President Obama employs the straw man argument more than any politician I can recall in my lifetime. Years after he leaves office, they’ll still be sweeping up strands in Washington DC from the thousands of straw men he has set up and knocked down during his two terms in the White House.
He engages in this practice so often that it’s actually newsworthy when an Obama address is completely straw free. Even at yesterday’s fifty-year anniversary of the March on Washington-an event that should have been about bringing the country together instead of dividing it based on partisan politics-the President couldn’t resist reaching for his favorite tried and true rhetorical crutch. And it was a whopper:
And who is to blame? We'll quote the President at length: "Entrenched interests—those who benefit from an unjust status quo resisted any government efforts to give working families a fair deal, marshaling an army of lobbyists and opinion makers to argue that minimum wage increases or stronger labor laws or taxes on the wealthy who could afford it just to fund crumbling schools—that all these things violated sound economic principles.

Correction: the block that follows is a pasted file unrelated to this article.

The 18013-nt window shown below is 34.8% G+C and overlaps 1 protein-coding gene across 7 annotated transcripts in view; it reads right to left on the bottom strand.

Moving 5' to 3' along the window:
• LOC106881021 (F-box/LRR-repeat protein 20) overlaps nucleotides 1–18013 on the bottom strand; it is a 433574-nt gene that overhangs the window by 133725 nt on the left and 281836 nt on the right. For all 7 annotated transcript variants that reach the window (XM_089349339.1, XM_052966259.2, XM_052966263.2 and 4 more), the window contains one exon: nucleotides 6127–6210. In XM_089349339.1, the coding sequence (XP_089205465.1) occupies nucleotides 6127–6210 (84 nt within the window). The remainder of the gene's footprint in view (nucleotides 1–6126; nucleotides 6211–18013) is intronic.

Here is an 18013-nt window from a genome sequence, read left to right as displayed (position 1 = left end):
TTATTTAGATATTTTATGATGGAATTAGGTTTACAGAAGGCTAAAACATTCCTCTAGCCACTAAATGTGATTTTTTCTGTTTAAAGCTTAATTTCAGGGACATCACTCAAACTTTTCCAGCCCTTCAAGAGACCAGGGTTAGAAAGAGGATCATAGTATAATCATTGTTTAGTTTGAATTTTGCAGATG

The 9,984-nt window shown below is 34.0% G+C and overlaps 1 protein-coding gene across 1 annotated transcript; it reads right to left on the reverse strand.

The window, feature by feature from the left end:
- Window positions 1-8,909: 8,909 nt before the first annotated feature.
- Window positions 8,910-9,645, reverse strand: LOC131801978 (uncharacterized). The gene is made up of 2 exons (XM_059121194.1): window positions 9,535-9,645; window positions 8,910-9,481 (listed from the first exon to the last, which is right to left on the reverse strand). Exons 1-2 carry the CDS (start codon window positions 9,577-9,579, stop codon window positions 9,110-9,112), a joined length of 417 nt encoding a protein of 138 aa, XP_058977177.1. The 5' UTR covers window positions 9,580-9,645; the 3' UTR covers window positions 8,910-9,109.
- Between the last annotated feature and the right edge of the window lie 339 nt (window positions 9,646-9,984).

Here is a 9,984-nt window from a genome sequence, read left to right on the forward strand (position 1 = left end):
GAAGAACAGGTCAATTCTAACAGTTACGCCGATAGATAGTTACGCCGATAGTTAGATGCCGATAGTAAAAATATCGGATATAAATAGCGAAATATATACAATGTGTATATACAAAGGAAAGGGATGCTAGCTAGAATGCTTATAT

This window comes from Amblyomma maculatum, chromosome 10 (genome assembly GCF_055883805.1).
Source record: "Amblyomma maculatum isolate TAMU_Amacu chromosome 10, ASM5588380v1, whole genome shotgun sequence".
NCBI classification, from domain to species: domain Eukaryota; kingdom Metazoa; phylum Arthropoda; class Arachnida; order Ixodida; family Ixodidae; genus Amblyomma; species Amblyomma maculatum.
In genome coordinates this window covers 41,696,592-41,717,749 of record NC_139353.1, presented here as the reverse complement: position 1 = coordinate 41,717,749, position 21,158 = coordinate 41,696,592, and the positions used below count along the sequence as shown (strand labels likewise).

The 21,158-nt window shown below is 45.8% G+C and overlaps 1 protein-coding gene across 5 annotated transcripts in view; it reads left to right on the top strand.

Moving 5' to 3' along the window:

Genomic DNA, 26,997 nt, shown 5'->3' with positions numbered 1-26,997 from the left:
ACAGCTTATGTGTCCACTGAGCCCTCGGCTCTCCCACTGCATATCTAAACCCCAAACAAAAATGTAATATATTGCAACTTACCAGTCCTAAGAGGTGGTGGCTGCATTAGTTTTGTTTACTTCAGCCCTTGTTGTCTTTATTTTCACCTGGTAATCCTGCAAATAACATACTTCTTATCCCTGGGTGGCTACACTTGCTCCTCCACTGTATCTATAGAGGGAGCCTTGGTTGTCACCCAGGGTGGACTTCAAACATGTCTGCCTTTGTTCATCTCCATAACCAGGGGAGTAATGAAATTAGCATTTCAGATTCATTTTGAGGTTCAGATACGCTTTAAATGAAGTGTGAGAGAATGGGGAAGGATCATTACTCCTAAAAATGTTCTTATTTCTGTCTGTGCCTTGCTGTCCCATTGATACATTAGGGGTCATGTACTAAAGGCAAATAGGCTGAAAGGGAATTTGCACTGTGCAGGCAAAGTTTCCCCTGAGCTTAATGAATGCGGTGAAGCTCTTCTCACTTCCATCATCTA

"We'd be told that growing inequality was the price for a growing economy, a measure of the free market—that greed was good and compassion ineffective, and those without jobs or health care had only themselves to blame."
The question that always is asked and never answered when President Obama brings such straw men to the stage is: who? Who told us that growing inequality was the price for a growing economy? That greed was good? (In real life and not a movie.) That those without jobs or health care only had themselves to blame? Who are these caricatures of Gilded Age robber barons whose cruel sentiments the President so effectively and passionately rebuts?
They exist only in the President’s imagination and those of his most fervent followers who usually follow President Obama’s straw man set ups with a roar of approving applause.